Check out the data analysis report from Drops Cycling rider Rebecca Durrell’s day in the Warwickshire hills! Her coach, Mark Young, talks us through the facts and figures below:

Stage 2
Stage 2 of the 2016 Aviva Women’s Tour was a lumpy long drookit (Scots for rather wet)140 km from Atherstone to Stratford-upon-Avon using some undulating and tight roads to test the technical skills of the 90 riders left in the race. 
Yet again the crowds that came out to watch were vast, and they were treated to a lot more attacking racing than yesterday. Stage 1 was a little calmer as an introduction, before the big guns came out to play and decided to exert authority.
Rebecca Durrell of the Drops Cycling Team, still on this exciting adventure, was on the receiving end…

Realistic Ambitions
Before the stage today, instructions were given to be a little conservative, since the Queen Stage (hardest and most likely to have the future winner come from that day) is Friday in the very very sticky steep hills of Derbyshire. Basically if Rebecca and the team were to thrive in this highest quality environment with the very best riders from around the world, they have to be realistic about where they are and what is and isn't possible to achieve. This is always a difficult thing to get right. Positivity tinged with realism; pragmatic but attainable.
How was it today then Becks?
“Much more climbing today and weather conditions not the best, a few downpours and lots of huge puddles to contend with. Climbing isn't naturally my strength so today's aim was to get around, help team mates where possible and conserve energy with tomorrow's Peak District stage in mind.

Spent the majority of the stage in the main bunch, admittedly much more time spent at the back today than ideal, which can sometimes be a less physically demanding place to be but you also run the risk of missing moves at the front and getting caught up in crashes.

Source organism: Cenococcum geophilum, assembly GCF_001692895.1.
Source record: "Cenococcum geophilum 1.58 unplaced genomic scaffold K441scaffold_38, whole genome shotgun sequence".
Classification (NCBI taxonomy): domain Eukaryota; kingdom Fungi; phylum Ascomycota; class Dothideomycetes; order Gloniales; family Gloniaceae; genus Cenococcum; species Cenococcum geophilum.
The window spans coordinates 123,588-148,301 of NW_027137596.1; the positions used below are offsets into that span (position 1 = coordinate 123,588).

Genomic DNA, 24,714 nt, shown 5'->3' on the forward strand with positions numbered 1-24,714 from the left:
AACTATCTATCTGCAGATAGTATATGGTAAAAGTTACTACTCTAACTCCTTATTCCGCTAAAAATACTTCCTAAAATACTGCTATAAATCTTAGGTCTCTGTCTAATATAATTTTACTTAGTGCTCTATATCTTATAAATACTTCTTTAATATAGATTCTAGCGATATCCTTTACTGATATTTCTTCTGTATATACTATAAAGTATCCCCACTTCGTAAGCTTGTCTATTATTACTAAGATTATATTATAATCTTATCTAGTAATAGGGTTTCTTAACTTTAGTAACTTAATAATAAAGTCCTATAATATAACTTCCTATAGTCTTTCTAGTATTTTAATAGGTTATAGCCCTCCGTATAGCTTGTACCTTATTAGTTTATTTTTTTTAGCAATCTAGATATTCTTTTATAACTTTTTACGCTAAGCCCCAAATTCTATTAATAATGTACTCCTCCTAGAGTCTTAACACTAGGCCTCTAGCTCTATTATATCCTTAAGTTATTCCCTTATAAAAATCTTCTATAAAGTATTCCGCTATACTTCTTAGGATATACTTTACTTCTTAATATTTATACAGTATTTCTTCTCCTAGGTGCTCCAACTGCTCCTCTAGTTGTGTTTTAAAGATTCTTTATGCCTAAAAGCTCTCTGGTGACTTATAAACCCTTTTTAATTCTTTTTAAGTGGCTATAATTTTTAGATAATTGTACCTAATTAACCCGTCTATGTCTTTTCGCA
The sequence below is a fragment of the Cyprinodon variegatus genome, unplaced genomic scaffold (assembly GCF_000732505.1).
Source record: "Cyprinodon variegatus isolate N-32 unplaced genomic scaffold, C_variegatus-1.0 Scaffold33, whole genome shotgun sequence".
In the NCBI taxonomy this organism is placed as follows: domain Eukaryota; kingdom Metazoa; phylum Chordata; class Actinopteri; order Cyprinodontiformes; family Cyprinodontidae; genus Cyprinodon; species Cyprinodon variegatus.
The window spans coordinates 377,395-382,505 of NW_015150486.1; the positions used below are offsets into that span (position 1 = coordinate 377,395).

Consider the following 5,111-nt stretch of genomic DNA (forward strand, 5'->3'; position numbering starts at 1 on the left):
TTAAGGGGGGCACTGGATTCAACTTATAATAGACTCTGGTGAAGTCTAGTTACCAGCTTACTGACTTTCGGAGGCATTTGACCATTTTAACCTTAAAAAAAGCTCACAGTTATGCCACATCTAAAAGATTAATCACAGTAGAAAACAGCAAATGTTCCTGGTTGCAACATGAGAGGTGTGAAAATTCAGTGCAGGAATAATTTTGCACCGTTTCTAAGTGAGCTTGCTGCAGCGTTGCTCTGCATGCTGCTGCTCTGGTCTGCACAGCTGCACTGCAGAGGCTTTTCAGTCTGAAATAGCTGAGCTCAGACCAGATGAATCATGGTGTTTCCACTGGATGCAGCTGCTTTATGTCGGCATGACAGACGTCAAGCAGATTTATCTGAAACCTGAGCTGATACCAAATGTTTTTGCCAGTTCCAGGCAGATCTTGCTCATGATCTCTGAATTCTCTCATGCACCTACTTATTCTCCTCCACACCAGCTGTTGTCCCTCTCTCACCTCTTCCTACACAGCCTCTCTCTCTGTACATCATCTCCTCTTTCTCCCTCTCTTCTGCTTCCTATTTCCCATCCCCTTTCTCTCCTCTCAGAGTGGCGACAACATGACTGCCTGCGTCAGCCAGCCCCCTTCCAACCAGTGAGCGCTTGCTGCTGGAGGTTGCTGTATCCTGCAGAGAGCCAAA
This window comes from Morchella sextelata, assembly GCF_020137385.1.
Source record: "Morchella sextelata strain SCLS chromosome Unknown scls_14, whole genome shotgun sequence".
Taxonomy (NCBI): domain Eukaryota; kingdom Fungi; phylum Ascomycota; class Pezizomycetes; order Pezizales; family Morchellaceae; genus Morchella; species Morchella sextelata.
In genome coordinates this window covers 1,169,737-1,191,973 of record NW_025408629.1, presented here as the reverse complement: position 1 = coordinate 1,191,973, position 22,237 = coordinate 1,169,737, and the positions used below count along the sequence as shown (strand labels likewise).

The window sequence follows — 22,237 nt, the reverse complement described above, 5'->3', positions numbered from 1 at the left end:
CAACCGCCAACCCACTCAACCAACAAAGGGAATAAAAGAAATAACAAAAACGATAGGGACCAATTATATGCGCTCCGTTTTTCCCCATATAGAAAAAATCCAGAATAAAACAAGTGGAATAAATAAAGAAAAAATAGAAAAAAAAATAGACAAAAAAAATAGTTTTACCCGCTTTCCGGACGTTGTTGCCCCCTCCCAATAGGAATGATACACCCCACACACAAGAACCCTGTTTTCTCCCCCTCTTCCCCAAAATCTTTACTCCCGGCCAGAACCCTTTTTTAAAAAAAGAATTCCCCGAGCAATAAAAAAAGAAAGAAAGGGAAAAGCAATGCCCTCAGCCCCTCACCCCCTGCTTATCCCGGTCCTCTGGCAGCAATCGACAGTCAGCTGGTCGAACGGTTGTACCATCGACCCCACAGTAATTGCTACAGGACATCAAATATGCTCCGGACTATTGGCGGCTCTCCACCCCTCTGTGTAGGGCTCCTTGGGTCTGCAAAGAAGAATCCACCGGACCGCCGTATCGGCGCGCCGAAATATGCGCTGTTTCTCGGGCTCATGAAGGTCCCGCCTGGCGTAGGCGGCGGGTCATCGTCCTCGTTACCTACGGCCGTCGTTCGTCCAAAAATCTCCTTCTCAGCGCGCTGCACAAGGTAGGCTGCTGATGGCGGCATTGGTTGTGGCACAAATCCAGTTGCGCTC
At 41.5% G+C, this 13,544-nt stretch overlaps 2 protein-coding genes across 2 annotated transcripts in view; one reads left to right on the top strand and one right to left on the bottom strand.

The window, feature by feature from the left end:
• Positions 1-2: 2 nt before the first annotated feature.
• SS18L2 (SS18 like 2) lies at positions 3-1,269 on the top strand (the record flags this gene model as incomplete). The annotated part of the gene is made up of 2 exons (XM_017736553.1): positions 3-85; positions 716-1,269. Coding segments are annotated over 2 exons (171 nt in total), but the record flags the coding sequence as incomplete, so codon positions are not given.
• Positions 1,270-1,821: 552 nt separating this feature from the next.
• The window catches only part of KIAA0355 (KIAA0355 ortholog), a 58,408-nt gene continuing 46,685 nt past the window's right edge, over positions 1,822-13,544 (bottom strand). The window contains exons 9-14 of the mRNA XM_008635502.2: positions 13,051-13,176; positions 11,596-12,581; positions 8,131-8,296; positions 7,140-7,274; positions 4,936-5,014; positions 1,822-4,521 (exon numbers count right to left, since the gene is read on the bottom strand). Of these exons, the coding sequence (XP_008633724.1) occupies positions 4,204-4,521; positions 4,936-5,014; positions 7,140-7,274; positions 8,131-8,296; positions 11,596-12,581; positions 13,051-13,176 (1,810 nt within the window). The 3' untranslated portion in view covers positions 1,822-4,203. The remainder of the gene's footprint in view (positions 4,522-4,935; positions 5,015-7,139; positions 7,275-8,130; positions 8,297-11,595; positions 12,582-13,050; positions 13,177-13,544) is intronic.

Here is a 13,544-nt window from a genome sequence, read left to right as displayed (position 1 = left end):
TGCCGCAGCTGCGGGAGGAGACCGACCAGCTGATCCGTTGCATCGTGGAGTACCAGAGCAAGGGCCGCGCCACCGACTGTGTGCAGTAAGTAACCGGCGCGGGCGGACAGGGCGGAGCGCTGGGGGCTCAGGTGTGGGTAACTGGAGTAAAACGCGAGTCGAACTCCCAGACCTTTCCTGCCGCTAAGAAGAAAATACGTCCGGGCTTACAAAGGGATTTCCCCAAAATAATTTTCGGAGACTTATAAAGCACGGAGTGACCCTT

Was climbing well enough to move up on the climbs but wasn't well positioned when the break occurred on the final QOM. Finished in the main bunch.”


The Training Stress Score from today was a slightly higher medium 274 (yesterday 218), Rebecca tried a bit harder and accumulated a little more towards a High level of TSS (300-450), nonetheless, she should be feeling ok for tomorrow, provided again that she replaced the calories she expended and had some recovery food immediately.
She used 2107 (1827 yesterday) calories in todays stage, which for context is more than the Daily Allowance of 2000cals that the NHS has set for Women!!

The Intensity Factor (IF) was 0.86 (yesterday 0.8), which shows that she used a bit more of her Anaerobic Lactic system for energy supply, which of course is means fighting with the acidosis internally to shift it and prevent the muscles from tiring out.
Her heart rate average of 149 beats per minute and 182 max, which is lower than yesterday and a narrower range. The lack of a flat out sprint and the length of the stage are the reasons I suspect.